It is now generally accepted that the gut microbiome modulates immune responses, antitumor immunity, and clinical outcomes in a variety of malignancies9,11,22. The gut microbiome is thought to affect both innate and adaptive immune responses. Specifically, how the gut microbiome exerts its influence continues to be explored, but this explanation may have important implications if specific taxa are found to change host response to treatment via immunomodulation6. In our study, T helper cell profiles at baseline correlate with gut diversity. These results confer that T cells and response to CRT are likely affected by the gut microbiota independent of other factors such as BMI. Using multi-color flow cytometry we performed correlation analysis on individual immune signatures and microbiome diversity. The frequency of helper CD4+ T cells was chiefly identified. CC is considered to be an immunogenic tumor because its origin is dependent on a persistent infection with human papillomavirus (HPV), most often HPV16 or HPV1823. Previous studies have reported that the number and functional orientation of tumor-infiltrating CD4+ and CD8+ T cells and the presence of M1 type macrophages strongly correlates with survival in patients with CC after CRT23,24. T cells are capable of rapid antigen-specific responses and play critical roles in immune recall responses. In addition to the percentage of CD4+ T-cell subsets, the increase in CD4 Ki67, CD4 CD69, and CD4 PD1 in patients with high microbiota diversity implies that the gut microbiome also modulates the proliferation of certain immune cell populations. Recent studies have already reported that chemoradiotherapy for CC induces unfavorable immune changes reflected by a decreased number of circulating lymphocytes, both CD4+ and CD8+ T cells, and an increased percentage in myeloid-cell populations, including myeloid-derived suppressor cells and monocytes23. Our study suggests that CD4+ T cells infiltrating the tumor microenvironment support and encourage the activity of other immune cells by releasing T-cell cytokines.

We found gut diversity to be associated with a favorable response to CRT against CC. Considering the correlation between gut diversity and local helper T cells being reshaped upon CRT treatment, we propose that patients harboring a more diverse gut microbiota at baseline may benefit from CRT to a greater extent. This might be mediated by the reprogramming of local antitumor immune responses. The significance of our study lies in that the modulation of gut microbiota before treatment might provide an alternative way to enhance the efficacy of CRT, specifically in advanced staged disease in which systemic failure of current therapies represents a major challenge. Our results suggest that changes in the gut microenvironment contribute substantially to treatment success or failure, particularly in so-called immunogenic tumors like CC.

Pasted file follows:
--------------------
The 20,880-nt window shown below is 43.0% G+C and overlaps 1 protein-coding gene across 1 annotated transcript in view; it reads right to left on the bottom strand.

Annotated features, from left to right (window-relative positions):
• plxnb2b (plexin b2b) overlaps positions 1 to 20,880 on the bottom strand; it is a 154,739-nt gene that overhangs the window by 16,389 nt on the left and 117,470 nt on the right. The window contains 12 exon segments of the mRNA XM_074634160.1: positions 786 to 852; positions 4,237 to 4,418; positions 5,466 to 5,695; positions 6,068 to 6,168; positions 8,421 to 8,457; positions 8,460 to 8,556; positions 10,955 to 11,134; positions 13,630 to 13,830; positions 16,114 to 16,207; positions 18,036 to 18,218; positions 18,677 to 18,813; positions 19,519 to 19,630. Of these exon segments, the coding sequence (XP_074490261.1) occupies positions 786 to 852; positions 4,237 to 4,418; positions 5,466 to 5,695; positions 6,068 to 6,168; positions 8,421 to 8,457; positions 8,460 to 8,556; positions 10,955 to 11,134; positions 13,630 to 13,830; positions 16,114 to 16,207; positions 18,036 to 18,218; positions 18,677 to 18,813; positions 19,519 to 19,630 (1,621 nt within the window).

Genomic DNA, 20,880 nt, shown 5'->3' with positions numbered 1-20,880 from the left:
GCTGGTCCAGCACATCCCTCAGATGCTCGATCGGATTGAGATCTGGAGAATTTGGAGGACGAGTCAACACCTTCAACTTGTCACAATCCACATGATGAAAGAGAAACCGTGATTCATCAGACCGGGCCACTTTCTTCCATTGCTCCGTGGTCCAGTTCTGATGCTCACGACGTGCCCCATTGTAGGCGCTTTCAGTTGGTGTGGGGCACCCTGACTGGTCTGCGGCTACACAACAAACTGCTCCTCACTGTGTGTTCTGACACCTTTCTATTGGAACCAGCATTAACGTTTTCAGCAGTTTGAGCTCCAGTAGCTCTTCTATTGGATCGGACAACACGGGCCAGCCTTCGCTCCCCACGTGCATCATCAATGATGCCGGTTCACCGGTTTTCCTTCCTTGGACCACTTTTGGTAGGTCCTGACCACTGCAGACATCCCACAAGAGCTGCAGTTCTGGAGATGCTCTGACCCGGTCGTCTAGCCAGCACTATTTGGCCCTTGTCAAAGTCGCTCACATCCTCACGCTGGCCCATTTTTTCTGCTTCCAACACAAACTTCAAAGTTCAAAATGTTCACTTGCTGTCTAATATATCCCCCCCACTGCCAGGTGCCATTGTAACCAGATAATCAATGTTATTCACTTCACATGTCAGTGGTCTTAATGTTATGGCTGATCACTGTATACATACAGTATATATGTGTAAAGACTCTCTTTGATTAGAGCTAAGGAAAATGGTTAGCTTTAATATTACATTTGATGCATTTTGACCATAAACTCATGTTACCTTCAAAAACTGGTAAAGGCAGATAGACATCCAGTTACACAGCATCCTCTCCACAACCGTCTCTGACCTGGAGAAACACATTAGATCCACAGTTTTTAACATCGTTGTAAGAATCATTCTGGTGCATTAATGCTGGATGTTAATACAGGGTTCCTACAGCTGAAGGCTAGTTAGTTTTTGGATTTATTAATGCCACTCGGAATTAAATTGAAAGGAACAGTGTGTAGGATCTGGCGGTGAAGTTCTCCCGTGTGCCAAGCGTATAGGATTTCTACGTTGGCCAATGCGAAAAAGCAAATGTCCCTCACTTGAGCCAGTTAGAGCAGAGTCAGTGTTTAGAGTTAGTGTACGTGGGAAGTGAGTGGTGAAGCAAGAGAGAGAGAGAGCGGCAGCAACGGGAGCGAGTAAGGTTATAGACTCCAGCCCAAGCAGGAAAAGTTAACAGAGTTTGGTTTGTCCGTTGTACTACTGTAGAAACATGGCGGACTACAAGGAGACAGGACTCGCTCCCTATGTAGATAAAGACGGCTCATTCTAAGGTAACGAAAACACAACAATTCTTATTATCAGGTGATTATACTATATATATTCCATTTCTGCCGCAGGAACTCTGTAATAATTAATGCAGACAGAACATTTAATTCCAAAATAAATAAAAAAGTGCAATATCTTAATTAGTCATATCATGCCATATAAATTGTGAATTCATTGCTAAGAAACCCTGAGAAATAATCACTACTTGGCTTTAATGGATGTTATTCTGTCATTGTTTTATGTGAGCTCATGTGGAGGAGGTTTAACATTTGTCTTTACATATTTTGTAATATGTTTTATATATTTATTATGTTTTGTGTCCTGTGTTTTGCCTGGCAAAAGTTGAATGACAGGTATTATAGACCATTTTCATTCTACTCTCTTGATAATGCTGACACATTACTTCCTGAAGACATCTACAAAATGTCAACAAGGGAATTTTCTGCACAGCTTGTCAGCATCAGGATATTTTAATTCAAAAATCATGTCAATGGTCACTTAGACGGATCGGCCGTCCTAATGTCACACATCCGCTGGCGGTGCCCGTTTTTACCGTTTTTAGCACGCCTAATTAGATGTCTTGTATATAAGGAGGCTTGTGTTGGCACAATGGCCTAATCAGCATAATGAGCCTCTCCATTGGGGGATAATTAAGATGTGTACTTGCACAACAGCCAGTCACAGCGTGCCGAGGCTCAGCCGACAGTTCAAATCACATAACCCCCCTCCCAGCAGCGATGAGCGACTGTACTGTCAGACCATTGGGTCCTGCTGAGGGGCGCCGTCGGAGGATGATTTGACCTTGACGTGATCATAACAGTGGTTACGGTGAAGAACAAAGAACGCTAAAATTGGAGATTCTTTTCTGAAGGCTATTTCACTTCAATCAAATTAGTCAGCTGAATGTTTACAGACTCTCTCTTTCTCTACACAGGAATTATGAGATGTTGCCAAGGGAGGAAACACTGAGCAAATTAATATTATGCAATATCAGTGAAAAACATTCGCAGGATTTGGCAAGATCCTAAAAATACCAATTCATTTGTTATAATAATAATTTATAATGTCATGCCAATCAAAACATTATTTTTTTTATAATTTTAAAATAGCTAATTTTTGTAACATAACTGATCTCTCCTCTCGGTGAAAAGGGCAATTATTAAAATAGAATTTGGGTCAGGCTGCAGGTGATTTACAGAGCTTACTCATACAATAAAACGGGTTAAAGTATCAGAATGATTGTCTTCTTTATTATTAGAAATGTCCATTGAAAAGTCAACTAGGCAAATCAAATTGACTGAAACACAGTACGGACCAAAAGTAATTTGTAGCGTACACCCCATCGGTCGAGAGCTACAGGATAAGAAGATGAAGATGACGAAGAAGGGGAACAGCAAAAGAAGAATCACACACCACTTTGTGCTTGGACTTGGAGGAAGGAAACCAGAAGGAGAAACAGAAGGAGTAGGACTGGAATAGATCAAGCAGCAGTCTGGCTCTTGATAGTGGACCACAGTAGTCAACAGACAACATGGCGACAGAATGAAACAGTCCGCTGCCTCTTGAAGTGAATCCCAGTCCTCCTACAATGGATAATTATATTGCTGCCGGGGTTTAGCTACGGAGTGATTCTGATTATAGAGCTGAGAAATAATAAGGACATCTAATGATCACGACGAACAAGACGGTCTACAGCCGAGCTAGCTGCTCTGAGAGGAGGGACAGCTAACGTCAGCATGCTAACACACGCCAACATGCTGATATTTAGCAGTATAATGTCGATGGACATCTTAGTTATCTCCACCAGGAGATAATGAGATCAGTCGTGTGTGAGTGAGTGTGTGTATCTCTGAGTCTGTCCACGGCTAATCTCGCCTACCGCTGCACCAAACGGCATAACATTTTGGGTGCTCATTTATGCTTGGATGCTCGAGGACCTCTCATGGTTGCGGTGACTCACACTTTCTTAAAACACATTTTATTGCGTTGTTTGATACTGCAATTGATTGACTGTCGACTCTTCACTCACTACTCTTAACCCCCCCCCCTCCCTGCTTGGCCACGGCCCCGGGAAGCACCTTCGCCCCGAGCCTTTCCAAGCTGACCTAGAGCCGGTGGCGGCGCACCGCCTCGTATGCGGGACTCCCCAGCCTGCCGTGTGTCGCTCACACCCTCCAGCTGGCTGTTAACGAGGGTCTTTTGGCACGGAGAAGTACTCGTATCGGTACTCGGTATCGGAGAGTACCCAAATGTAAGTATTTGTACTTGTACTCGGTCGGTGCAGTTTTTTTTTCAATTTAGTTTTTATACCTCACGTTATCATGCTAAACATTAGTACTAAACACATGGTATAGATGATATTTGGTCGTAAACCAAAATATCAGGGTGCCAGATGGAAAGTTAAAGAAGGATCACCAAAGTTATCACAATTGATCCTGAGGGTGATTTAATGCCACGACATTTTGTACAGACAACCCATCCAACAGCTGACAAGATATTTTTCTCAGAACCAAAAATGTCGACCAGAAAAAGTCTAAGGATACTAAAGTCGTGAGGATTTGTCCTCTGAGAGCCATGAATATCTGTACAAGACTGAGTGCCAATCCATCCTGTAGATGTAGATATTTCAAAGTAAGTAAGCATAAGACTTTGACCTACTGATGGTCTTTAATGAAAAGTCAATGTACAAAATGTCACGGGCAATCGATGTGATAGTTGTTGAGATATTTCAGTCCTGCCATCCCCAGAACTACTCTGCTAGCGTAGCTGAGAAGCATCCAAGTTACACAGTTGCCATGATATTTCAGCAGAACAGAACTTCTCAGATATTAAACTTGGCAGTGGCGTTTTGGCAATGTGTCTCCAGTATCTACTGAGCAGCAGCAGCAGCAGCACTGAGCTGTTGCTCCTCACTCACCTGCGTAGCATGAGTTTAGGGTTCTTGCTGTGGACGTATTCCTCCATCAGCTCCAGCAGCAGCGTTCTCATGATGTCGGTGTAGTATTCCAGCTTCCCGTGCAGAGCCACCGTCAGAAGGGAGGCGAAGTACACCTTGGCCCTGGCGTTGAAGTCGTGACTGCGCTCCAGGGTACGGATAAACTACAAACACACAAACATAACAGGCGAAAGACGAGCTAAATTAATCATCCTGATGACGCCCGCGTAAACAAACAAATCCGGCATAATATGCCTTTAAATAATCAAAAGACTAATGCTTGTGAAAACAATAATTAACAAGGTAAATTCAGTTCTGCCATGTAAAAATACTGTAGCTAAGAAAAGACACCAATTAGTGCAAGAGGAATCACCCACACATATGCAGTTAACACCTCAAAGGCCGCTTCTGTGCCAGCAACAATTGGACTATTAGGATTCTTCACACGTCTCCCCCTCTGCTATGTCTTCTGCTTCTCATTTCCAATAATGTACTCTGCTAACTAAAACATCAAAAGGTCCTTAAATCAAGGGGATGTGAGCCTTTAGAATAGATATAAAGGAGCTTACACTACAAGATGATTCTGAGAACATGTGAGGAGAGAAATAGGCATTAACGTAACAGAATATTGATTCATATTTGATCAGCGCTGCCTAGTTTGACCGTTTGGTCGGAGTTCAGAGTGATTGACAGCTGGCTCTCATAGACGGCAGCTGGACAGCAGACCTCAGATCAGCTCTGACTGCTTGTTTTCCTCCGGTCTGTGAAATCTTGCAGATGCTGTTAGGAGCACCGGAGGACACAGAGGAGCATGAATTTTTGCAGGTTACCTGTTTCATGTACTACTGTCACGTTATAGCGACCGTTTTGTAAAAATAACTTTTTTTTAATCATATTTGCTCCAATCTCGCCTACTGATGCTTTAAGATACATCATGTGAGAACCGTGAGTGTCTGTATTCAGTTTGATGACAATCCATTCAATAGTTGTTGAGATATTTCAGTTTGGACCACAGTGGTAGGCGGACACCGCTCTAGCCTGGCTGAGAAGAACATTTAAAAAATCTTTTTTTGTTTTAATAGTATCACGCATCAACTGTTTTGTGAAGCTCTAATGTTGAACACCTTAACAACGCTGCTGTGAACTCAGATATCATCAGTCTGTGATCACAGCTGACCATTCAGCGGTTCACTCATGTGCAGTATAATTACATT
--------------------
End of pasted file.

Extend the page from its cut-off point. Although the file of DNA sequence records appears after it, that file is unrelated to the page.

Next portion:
Our own group has previously characterized the gut microbiome of CC patients compared with healthy female controls, and have reported on differences in the relative abundance of specific taxa25. Our new findings support the hypothesis that organisms inhabiting the gut microbiome may be manipulated to improve cancer treatment response. We have previously shown how CRT induces structural and compositional changes on the gut microbiome of patients with gynecologic cancers19. Knowing specific gut microbial organisms that inhabit and undergo changes in patients with CC during CRT provides further insight into mechanisms that may modulate immune response and potentiate treatment outcomes in cancer patients. In our analysis, long-term survivor samples were significantly enriched in Escherichia Shigella, Enterobacteriaceae, and Enterobacteriales. Previous evidence suggests distinct gut organisms can enhance systemic and antitumor immune response. This is thought to be mediated by increased antigen presentation and improved effector T-cell function in the tumor microenvironment, which may modulate treatment outcomes11. Researchers have already studied this treatment-enhancing utility of the gut microbiota in multiple areas of medicine10,26. In addition, there are emerging data describing the influence of the gut microbiome as it pertains to radiotherapy27. Given that radiation can change the composition of the gut microbiome by altering the relative abundance of different taxa, we have to postulate whether radioresistant taxa ultimately alter the effectiveness of radiotherapy for CC6,28,29. The results of our study illustrate the potential of intentionally modifying the gut microbiota to accumulate CRT-tolerant species as an interventional strategy to enhance response of CC to CRT. Furthermore, determining whether changes in the human gut microbiome during CRT affect patients’ risk of treatment-related toxic effects may be an area that deserves further investigation. Recently, our collaborative group investigated the association between patient-reported bowel toxicity and the gut microbiota at baseline in thirty-five patients receiving radiation therapy for the definitive management of CC30. We found increased radiation toxicity to be associated with a decrease in gut microbiome diversity. In addition, although baseline gut diversity was not predictive of end-of-treatment bowel toxicity, we identified compositional characteristics associated with members of the Clostridiales order in patients who experienced less toxicity. Finding ways to combat radiation-associated toxicity is of great interest to overall patient well-being. For radiation, GI toxicity that is not amendable to standard treatment, modulation of gut microbiota before CRT might provide an alternative way to enhance not only treatment efficacy but improve treatment-associated toxicity in CC patients.